International exchange fosters better local action on deforestation
Many efforts are being made at a governmental and global level to reduce deforestation and other major contributors to climate change. The REDD-ALERT project focused on how such international and national policy initiatives - for example, the discussions taking place under the United Nations Framework Convention on Climate Change (UNFCCC) - could be translated into ideas for action on the ground.
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Through the research activities of its 12 partners in four different regions in the world, the project helped establish links between international policymakers and the local stakeholders whose activities have an impact on deforestation. The project team examined the socio-economic drivers and environmental impact of their practices, and the policy options that could be pursued to reduce associated greenhouse gas (GHG) emissions.
The REDD-ALERT project involved several European and international agricultural research institutes. Focusing on four representative countries (Cameroon, Indonesia, Peru and Vietnam), the project team “looked at ways in which funds arriving at the national level could be used to reduce deforestation,” explains Dr Robin Matthews, project coordinator.
International funding is available to a country in return of reducing its deforestation rate. “So take, for example, Cameroon,” says Dr Matthews. “If it can demonstrate that it had reduced its rate of deforestation below an agreed baseline, it would then be eligible to receive carbon credits to compensate for that,” he adds.
The modelling work carried out by the project team has shown the success of the implementation of Reduced Emissions from Deforestation and Degradation (REDD+) mechanisms is dependent on local context and that it is difficult to generalise. “The devil is in the detail, and solutions need to be tailored to each individual situation,” he says.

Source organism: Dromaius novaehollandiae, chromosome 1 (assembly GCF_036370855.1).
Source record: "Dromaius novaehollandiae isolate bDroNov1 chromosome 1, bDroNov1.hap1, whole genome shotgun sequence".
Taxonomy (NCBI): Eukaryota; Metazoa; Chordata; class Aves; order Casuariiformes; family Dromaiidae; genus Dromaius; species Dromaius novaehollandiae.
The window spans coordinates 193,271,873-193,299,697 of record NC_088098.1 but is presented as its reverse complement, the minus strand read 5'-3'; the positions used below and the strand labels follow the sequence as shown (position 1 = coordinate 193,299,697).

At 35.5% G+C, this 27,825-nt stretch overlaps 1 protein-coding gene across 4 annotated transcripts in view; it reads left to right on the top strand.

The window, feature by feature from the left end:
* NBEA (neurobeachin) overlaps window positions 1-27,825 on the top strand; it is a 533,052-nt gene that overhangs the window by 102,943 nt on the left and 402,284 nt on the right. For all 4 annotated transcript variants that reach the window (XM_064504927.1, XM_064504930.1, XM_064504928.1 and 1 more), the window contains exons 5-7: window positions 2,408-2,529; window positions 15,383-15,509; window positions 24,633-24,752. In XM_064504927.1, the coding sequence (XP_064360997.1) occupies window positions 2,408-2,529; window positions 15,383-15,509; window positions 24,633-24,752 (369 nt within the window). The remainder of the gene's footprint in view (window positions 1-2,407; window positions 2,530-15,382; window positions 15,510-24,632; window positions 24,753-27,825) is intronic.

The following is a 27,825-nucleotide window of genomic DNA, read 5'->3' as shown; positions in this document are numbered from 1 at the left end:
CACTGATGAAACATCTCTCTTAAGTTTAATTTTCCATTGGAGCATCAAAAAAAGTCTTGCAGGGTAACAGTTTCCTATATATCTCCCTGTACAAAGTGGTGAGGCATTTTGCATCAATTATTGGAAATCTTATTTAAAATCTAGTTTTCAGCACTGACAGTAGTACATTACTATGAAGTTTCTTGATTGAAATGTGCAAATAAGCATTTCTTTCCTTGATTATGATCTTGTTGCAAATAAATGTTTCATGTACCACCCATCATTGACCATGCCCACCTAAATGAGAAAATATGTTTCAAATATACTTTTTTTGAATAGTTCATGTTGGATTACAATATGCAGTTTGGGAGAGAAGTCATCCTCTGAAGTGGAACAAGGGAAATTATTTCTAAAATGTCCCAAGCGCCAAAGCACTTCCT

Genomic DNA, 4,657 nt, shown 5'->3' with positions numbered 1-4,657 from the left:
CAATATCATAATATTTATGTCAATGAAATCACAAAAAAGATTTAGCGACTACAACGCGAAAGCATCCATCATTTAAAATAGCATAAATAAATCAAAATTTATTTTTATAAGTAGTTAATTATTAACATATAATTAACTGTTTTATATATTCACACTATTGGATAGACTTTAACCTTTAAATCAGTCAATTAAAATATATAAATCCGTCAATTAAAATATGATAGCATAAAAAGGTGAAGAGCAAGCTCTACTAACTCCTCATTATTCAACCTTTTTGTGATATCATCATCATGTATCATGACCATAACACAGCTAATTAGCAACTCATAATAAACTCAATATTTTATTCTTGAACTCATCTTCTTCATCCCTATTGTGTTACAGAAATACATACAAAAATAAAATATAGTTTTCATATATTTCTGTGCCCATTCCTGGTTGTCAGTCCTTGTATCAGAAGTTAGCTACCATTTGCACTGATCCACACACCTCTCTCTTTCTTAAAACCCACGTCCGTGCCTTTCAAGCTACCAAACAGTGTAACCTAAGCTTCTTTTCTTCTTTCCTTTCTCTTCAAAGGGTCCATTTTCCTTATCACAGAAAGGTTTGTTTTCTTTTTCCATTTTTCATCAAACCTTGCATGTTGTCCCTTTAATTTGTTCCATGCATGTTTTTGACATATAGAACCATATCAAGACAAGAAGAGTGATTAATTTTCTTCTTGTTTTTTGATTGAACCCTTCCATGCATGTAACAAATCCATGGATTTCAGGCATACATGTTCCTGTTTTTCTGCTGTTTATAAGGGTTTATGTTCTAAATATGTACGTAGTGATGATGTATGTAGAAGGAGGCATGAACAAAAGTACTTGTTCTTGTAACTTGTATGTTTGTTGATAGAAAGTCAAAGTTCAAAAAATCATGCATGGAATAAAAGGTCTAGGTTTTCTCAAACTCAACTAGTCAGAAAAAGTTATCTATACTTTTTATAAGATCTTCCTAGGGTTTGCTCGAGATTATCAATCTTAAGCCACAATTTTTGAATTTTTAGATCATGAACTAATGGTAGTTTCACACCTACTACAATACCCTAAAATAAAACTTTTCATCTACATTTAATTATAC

One activity of the project focused on the changes in GHG emissions of forest areas in Indonesia as they make way for palm oil and acacias plantations. “From our work, we now have a much better grasp of the implications of these changes. The results will contribute to the new Intergovernmental Panel on Climate Change (IPCC) guidelines for calculating greenhouse gas emissions from these land-use changes,” explains Dr Matthews.
One of the international partners, the World Agroforestry Centre (ICRAF), which is headquartered in Nairobi, Kenya, had a key role to play in the project. The partner analysed the changes in land-use in relation to above ground carbon stocks. “Our work, together with the other project partners, helped quantify the emissions for the specific pattern of tree cover change on the three continents, taking into account their contrasting drivers of change,” says Meine van Noordwijk, Chief Science Advisor at ICRAF.
“We also advised on how national systems for monitoring, reporting and verification can be set up, making use of pre-existing data from various sources. Overall, the work showed that conflict resolution rather than payments must be the first step towards making a difference in tropical forest margins, when seen from a bottom-up perspective,” says van Noordwijk.
Another key outcome of the project was the publication of a book, Climate Change, Forests and REDD, which was produced by the University of Amsterdam with contributions from all the project partners. The book assessed drivers and policy instruments for promoting REDD+ and making it effective in different countries.
At the UNFCCC CoP18 meeting in Doha, in 2012, the project team held a side event in the European Union (EU) pavilion to address the relevance of REDD and, indeed, raise the question of its future, which the book also tackled. According to Dr Matthews “The support from the EU to the REDD-ALERT project meant that we were able to draw together a team of world-class researchers on tropical deforestation to address the REDD+ initiative on the global imperative of reducing emissions from land-use change in the tropics.”